• Low-income consumers face financial, food access, and transportation constraints and are therefore less inclined than the average consumer to order in, dine at restaurants, or buy fresh foods. They are more inclined than the average consumer to purchase frozen meals or foods that are cheaper and easier to prepare, and have longer shelf lives.
  • Low-income consumers, particularly those belonging to households with annual incomes below $25,000, sometimes, often, or always feel that the following factors make it hard for them to access healthy foods: price (68%), quality of items on offer (43%), time to shop (38%), selection of items on offer (38%), physical disabilities (32%), distance to store (27%), lack of transportation (25%), and store hours (23%). These figures suggest that low-income consumers prefer to have a grocery store nearby that has a wide selection of affordable, nutritious, and easy-to-prepare foods.

FOOD DESERTS AND CONVENIENCE FOODS

  • Six percent of the country's population resides in food deserts, defined by the United States Department of Agriculture (USDA) as low-income areas where a third of the residents are over a mile from a supermarket (for urban areas) or over 10 miles from a supermarket (for rural areas). In food deserts, residents typically do not have access to grocery stores or supermarkets. They rely on convenience stores instead.
  • It appears to be a good idea for convenience stores to carry convenience foods such as frozen entrees because as the USDA reported, low-income consumers are more inclined to buy cheaper convenience foods from grocery stores than expensive convenience foods from restaurants. The closest things to grocery stores that people in food deserts have are convenience stores.
  • Also, results of early tests of convenience stores carrying frozen meals appear promising. Alice Ammerman, a distinguished nutrition professor at the University of North Carolina's Gillings School of Public Health, recently launched Good Bowls, an initiative to bring affordable, nutritious, locally-sourced frozen meals to low-income communities. The initiative, which allows convenience stores in food deserts to carry and sell frozen meals, is already gaining traction and seeing success.
  • As Ammerman was able to observe, convenience stores carrying affordable and nutritious frozen meals are a boon to low-income communities because it reduces barriers to healthy food access. For example, people who do not have the time to cook their own meals can just buy from these convenience stores. Affordable and nutritious frozen meals, with their long shelf life, are a great alternative to the highly-processed and low-nutrition foods that convenience stores typically offer.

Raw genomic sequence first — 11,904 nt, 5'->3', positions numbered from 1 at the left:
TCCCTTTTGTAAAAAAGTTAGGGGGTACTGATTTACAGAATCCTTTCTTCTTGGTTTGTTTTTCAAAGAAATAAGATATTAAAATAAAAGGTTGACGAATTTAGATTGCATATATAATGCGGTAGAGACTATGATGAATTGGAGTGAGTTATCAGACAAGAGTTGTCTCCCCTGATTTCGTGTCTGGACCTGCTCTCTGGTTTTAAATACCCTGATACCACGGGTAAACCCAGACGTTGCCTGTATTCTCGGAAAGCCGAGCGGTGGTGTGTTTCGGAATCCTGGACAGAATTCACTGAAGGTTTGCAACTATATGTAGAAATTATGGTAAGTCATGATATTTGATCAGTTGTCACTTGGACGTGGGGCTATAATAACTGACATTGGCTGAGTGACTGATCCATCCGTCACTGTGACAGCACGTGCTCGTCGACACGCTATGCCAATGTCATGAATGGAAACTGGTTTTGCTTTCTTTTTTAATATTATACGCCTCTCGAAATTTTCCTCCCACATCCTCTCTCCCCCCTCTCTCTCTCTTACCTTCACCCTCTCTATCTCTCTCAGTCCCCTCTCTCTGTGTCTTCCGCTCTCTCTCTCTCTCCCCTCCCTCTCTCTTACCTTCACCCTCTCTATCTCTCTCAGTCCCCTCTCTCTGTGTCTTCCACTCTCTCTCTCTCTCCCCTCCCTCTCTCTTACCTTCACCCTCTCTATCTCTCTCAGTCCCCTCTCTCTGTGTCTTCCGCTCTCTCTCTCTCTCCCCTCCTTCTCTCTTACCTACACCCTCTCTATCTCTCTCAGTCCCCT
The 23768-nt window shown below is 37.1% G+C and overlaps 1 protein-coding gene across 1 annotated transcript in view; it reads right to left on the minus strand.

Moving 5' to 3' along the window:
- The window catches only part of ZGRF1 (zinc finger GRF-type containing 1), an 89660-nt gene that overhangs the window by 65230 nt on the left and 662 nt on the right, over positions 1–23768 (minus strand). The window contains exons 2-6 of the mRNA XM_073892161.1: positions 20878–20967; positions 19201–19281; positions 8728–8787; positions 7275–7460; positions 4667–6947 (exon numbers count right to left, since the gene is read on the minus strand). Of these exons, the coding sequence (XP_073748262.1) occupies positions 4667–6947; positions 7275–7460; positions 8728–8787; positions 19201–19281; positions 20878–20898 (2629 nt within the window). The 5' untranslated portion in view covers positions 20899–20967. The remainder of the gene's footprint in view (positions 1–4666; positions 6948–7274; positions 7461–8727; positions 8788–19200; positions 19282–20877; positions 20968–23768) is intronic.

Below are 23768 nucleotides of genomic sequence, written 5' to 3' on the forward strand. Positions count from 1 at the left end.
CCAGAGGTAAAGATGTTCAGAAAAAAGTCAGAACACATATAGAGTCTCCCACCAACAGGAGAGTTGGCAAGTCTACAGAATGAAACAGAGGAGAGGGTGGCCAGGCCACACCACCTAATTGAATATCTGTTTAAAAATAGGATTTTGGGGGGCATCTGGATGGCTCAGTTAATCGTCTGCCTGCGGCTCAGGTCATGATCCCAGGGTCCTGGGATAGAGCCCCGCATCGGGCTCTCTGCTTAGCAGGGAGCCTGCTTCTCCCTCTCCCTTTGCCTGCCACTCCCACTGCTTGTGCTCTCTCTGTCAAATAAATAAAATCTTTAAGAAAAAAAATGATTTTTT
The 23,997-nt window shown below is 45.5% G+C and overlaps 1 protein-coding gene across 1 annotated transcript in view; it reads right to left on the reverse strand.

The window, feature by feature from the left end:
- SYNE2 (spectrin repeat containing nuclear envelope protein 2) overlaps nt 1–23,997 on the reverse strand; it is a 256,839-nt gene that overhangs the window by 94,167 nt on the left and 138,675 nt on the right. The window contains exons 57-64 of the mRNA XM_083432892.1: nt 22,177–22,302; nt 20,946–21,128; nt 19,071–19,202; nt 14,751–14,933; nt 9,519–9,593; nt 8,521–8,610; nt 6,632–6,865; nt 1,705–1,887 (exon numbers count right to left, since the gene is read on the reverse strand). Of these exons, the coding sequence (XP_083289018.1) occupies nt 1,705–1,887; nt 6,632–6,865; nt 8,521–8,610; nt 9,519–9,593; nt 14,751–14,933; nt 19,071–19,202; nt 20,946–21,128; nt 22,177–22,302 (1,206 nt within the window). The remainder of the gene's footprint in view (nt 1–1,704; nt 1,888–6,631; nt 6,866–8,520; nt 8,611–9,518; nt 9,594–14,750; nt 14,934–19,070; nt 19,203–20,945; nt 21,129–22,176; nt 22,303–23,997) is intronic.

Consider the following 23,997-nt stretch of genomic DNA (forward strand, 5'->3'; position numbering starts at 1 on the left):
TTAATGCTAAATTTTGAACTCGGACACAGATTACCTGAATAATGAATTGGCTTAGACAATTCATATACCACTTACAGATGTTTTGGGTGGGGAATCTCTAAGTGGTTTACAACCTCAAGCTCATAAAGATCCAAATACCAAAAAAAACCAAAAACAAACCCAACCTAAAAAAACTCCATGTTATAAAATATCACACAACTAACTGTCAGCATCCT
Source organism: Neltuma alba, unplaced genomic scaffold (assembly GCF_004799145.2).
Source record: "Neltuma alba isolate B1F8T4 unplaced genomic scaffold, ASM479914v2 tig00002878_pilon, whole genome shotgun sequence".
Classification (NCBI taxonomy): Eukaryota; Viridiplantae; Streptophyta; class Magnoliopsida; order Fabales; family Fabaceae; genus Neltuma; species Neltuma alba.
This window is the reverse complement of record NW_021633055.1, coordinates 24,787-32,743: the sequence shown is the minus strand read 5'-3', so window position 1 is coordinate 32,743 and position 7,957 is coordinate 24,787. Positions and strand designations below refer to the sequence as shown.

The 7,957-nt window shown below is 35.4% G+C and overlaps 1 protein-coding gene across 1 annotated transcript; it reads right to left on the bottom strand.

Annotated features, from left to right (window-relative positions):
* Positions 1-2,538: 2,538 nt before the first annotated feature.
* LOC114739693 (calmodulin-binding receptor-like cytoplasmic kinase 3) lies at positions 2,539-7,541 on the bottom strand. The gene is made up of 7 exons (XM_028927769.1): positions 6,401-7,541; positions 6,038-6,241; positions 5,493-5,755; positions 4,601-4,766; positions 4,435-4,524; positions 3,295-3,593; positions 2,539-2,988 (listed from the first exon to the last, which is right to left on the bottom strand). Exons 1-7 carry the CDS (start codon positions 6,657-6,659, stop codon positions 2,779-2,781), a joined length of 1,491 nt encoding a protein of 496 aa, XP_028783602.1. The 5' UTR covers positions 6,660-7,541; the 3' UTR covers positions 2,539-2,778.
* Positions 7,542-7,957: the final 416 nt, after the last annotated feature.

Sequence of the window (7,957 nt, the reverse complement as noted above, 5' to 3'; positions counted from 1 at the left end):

• It is important to note, however, that building and opening larger stores, say grocery stores or supermarkets, in food deserts do not guarantee any improvement in how low-income consumers eat. There are studies showing that opening a grocery store or supermarket has little effect on food choice. Deeper, underlying factors such as race, education, income, and nutritional knowledge need to be addressed.
  • Dollar stores Dollar General and Dollar Tree appear to be capitalizing on the lack of grocery stores and supermarkets in food deserts. Dollar General and Dollar Tree account for around two-thirds of new stores in food deserts. These dollar stores have fresh and frozen products on offer, but some people argue that these stores take business away from independent grocers that provide higher-quality products.
Part
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Part
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Low Income Consumers - Understanding Nutrition

Compared to high-income consumers, low-income consumers appear to have limited nutritional knowledge. Convenience foods, such as frozen meals or entrees, are commonly associated with low nutritional value, though frozen food manufacturers are now taking steps to change this perception by reformulating and developing more nutritious products. Most low-income consumers say food quality and nutritional value are a purchase consideration, but with their limited financial resources and the day-to-day pressures they face, they understandably prioritize convenience and affordability over nutrition and food quality.

CONVENIENCE AND AFFORDABILITY PRIORITIZED OVER NUTRITION AND FOOD QUALITY